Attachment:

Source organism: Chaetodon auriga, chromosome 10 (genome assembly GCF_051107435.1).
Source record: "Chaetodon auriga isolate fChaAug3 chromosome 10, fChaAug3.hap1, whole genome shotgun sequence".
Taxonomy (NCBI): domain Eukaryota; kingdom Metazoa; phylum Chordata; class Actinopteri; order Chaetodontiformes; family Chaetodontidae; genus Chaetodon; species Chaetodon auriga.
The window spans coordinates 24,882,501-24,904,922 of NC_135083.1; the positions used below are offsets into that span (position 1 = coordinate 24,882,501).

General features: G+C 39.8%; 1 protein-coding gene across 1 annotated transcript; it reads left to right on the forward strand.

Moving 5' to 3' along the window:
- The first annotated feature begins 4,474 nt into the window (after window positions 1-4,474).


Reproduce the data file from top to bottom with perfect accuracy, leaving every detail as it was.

Source organism: Chaetodon auriga, chromosome 10 (genome assembly GCF_051107435.1).
Source record: "Chaetodon auriga isolate fChaAug3 chromosome 10, fChaAug3.hap1, whole genome shotgun sequence".
Taxonomy (NCBI): domain Eukaryota; kingdom Metazoa; phylum Chordata; class Actinopteri; order Chaetodontiformes; family Chaetodontidae; genus Chaetodon; species Chaetodon auriga.
The window spans coordinates 24,882,501-24,904,922 of NC_135083.1; the positions used below are offsets into that span (position 1 = coordinate 24,882,501).

General features: G+C 39.8%; 1 protein-coding gene across 1 annotated transcript; it reads left to right on the forward strand.

Moving 5' to 3' along the window:
- The first annotated feature begins 4,474 nt into the window (after window positions 1-4,474).